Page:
What we understand about the human experience during times of disaster
While every disaster is unique, the cycle of recovery typically passes through the four phases below. Understanding the common problems in each phase may help you understand where technology could be used to ease the human experience and mitigate the toll.
Phase 1: Response (first 72 hours following a disaster event)
During this phase, the main focus is assessing the most critical infrastructure and basic human needs. Persons directly affected by the event are concerned with understanding what exactly is happening. Where are my friends and family? What is the extent of the impact on me, and my community? High on adrenaline and often in shock, people are focused on immediate needs and assessing the extent of the damage.
Remote family and friends are focused on obtaining information about which geos are suffering damage, locating family and friends, and when and how they can help.
First responders are gathering data about where impact is strongest, processing and triaging incoming calls for assistance, and determining when recovery actions can safely begin.
Phase 2: Relief (days and initial weeks after the event)
During this phase, persons directly affected and first responders are assessing and dealing with the damage. The focus is provision of needed supplies for survival, basic shelter needs, and restoration of basic services. Many people remain in shock or slip into depression or despair.
Remote family and friends, even the public at large, begin reaching out to help. There may be a glut of donations and goodwill as the media begins humanizing the toll. Impacted communities may be overrun with donations that are not in line with where the recovery process is. How does someone without a home deal with donated clothing and other personal items?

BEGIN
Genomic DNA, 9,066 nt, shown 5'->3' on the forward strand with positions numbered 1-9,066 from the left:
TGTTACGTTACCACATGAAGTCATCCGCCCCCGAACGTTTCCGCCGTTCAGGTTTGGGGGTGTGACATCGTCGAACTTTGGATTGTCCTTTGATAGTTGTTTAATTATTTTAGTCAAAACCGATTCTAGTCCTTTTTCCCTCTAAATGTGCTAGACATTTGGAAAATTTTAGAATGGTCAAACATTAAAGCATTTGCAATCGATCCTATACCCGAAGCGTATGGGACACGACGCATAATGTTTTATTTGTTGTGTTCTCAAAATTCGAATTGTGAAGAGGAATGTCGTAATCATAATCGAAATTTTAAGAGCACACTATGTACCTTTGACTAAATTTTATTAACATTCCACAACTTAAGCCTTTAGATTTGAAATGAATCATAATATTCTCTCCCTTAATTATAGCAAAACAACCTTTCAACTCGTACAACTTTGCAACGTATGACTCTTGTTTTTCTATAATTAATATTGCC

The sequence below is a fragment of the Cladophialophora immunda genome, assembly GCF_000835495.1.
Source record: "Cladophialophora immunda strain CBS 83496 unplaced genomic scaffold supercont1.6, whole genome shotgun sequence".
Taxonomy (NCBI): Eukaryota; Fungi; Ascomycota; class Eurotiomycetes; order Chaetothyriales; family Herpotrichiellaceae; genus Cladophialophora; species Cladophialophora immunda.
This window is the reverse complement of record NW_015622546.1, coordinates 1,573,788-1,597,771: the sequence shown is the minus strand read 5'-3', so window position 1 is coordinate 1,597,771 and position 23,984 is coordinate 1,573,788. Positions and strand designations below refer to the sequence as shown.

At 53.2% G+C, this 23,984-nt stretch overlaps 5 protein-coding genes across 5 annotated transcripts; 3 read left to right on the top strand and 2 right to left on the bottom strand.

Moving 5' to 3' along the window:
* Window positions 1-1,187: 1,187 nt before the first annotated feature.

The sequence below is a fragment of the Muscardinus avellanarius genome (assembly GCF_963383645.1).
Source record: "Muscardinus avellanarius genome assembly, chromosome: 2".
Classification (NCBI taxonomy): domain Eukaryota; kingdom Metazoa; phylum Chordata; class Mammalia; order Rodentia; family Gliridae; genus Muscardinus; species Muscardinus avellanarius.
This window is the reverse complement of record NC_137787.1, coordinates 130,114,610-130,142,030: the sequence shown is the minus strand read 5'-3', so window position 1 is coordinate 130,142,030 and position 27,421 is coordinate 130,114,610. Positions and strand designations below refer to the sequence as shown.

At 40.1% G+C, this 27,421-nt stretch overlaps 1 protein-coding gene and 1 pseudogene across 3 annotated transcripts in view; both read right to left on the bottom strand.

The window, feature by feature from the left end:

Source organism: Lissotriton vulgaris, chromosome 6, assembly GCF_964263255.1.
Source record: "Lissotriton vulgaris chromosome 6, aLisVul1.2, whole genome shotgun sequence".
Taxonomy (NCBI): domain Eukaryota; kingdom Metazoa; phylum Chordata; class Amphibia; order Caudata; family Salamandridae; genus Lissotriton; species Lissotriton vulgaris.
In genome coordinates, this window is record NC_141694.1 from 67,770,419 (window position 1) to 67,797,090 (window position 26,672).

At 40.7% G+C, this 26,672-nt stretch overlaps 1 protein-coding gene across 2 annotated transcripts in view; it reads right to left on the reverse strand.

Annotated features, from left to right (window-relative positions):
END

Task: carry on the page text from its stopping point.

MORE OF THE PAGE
Phase 1 and 2 are chaotic. Top concerns: where is my family, where are my friends, what resources can I access, how can I help. The key demand is for good situational and personnel data (who, where, when, and how long). Verification of the information is at least as important as the information itself. When and where will food supplies arrive? Which bridges and roads are blocked? Where do I find some insulin? Who can take care of my pet, now that my home is gone?
Phase 3: Short- and long-term Recovery (months and years following the event)
These phases are much longer in time. The focus is restoring the situation to some steady state. The impacted area and communities are changed; affected persons often talk of rebuilding and accepting their new reality. Concerns are rebuilding the physical and human community infrastructure. How does my child continue their education without a school building? Where is my religious community meeting? Do I want to rebuild my home? If so, who helps? If not, where now?
Phase 4: Preparedness (or Mitigation) (months and years following the event)
Phase 4 happens because either someone has some foresight or someone has just learned from the immediate event. This is the process of identifying what went right, what went wrong, and how plans to respond to future similar events can be improved.